The My Lai massacre happened in March of 1968, when a US company of soldiers in Vietnam savagely murdered around 500 defenseless innocent civilians, most of whom were women and children. The US soldiers, who had been traumatized by the brutalities of the Vietnam War for months prior to the mission into My Lai, had gone into the village under the assumption that they were about the meet the enemy who had been picking them off one by one for so long.
But they had bad intelligence. The Viet Cong soldiers who they thought they were about to finally engage in battle, and whom they thought they would finally be able to take out their anger and frustration on, was no where near that village of My Lai. But when the soldiers who had gone into the village, guns a blazing, discovered that they had reason to suspect the information they were working with was wrong, most kept killing the people in the village anyway. That's what the trauma of war does to people.
This was the case with soldiers returning to their counties after WW I, and with American soldiers who brutally raped and murdered hundreds of thousand of German civilians as reprisals for the Concentration camps discovered after WW II.
In August of 1969, Charles Manson directed his "family" to murder 7 defenseless innocent people in Los Angles, California, in a murder spree that shocked the nation.
Lieutenant William Calley, Jr., who consistently claimed during his trail for the My Lai massacre, that he was simply following the orders of his commanding officer, Captain Medina, was
convicted and sentenced to life in prison on March 29, 1971, after being
found guilty of premeditated murder of not fewer than twenty people.
On that same day, March 29, 1971, Manson, and three "family members" - Patrica Krenwinkel, Susan Atkins and Leslie Van Houten - received the death penalty for the murders they had committed.
But while many Americans applauded the outcome of the Manson trial, they protested in the streets about the conviction of Lieutenant Calley. So much so, in fact, that two days after Cally's conviction, President Richard Nixon released Calley from custody at Fort Benning, Georgia, and put him under house arrest instead, pending appeal of his sentence. After 3 1/2 years under house arrest, including 3 months in a disciplinary barracks in Fort Leavenworth, Kansas, Calley was paroled by the Sec. of the Army, Howard Callaway.
The contrast between these two events illustrates the power of perspective to define two different acts of murder, the first being far worse in many respects, in very different terms. While the murders of Manson were seen by Americans as inexcusably evil (much like acts of terrorism by Muslims), the murders committed by American soldiers at My Lai, it was thought by many Americans, needed to be understood within the larger context of the Viet Nam conflict overall.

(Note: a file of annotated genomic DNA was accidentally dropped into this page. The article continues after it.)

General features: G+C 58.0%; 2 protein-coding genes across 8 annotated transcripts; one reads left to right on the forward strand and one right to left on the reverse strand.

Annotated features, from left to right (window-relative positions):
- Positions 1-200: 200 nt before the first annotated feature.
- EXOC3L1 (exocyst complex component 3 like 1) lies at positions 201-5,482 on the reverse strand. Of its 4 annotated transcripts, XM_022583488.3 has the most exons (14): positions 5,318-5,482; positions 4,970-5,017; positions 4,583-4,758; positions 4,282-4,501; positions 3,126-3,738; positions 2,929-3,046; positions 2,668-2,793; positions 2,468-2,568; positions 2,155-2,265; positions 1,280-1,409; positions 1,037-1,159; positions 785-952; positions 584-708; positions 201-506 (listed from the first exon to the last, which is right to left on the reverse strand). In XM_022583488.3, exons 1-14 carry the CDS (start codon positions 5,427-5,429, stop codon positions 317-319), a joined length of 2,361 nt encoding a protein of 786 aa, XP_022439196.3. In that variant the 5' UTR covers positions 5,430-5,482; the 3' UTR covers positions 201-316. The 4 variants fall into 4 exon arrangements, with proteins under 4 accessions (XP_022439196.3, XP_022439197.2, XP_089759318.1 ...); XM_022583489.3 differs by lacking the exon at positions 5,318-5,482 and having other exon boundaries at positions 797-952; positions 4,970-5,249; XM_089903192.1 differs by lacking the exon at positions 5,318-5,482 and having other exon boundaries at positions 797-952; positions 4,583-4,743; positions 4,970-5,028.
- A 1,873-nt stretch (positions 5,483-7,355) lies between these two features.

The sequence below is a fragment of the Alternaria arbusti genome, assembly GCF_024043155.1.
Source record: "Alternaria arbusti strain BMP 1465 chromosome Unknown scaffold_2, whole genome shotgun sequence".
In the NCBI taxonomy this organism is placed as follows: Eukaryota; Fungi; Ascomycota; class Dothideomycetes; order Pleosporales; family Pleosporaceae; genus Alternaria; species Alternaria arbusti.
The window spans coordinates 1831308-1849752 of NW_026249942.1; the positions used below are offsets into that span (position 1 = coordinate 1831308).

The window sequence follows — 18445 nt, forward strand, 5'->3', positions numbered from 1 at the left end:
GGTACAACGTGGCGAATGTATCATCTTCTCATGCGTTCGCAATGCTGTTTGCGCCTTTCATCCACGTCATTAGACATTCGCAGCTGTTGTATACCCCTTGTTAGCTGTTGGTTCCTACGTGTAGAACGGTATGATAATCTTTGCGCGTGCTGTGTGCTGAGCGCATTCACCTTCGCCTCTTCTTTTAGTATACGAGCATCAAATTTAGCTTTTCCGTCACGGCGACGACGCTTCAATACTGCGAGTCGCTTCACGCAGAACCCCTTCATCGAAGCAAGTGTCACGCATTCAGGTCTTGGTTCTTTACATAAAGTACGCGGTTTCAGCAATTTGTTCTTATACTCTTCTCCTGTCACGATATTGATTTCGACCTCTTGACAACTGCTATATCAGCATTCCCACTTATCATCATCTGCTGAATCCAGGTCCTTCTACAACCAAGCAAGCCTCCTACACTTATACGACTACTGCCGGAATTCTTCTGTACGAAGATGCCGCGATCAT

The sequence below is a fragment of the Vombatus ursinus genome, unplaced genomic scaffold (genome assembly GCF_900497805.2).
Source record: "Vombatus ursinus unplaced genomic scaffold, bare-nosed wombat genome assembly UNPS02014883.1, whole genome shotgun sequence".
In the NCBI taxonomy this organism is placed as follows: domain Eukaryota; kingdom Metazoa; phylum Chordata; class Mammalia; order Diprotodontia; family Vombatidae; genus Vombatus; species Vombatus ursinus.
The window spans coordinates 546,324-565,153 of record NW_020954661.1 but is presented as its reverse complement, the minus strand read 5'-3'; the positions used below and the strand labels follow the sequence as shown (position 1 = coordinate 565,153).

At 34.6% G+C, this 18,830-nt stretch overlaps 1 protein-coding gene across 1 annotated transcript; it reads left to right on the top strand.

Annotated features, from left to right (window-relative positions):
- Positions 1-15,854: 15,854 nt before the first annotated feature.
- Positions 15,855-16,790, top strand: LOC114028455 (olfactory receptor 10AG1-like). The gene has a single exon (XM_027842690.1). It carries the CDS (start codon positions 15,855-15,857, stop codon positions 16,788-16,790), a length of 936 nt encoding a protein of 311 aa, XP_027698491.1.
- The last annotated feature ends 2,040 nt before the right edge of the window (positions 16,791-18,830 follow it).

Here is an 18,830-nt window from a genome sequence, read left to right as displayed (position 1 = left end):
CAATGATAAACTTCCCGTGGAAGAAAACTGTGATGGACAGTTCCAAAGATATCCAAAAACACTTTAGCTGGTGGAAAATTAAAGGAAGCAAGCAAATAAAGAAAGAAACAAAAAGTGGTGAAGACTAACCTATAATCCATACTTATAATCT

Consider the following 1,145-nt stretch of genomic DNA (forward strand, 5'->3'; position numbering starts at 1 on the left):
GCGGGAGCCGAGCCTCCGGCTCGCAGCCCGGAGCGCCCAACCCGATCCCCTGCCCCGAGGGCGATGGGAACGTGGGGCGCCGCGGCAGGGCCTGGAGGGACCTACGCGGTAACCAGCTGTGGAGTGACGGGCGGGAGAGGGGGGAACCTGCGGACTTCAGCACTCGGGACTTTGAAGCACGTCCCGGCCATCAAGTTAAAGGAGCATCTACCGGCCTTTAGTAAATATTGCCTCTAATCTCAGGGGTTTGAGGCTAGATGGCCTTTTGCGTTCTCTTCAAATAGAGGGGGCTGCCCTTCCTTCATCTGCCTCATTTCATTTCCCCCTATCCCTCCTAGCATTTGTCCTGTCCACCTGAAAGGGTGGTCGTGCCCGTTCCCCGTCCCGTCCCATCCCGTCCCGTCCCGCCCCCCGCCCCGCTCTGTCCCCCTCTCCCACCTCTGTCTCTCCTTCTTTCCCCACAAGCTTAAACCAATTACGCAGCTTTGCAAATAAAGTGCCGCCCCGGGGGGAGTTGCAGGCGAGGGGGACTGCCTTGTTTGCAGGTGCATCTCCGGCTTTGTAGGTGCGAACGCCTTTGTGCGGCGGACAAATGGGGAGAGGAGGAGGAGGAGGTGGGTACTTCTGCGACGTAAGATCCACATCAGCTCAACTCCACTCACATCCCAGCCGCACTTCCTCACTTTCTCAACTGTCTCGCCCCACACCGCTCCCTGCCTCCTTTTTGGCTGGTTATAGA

It was easy for people to see Manson and those who killed for him as monsters of evil, of course, because people in general had no connection to them, and what they did was so unquestionably evil. But what American soldiers did at My Lai was not so simple, because Americans had a really hard time seeing their own soldiers as capable of committing "evil." Although it was easier to see this at Abu Graib, for example, in 1971, American's were not as willing to simply accept the "few bad apples" excuse.
Hence, the former was evil and thus did evil for evils sake, while the latter was clearly not evil (as far as Americans were concerned) and therefore, whatever "evil" they may have engaged in must have been the result of the evil situation around them.
Today, some people try to understand "Muslim terrorists" in the same way Americans tried to understand what prompted the American soldiers at My Lai, while others see Muslim terrorists as no different than the Manson Family. Some see that those American soldiers should never have been sent to My Lai in the first place, not only because the intelligence they were acting on was wrong, but because America was only in Vietnam because of the Gulf of Tonkin lie to begin with. Others think that, regardless of the lie of Tonkin or the bad intelligence, those soldiers were responsible for what they did, in this life or the next.
But however one chooses to think about the My Lai massacre or the Manson Family murders, what is interesting to note is how often we change the perspective we are using to interpret just how "evil" we conclude either was, and perhaps for no other reason than because of how we think one does or does not reflect something about ourselves.
And more importantly, it is useful to think about which lens we chose to use in our interpretation of not only Muslim terrorism, but of American aggression employed in response to it.
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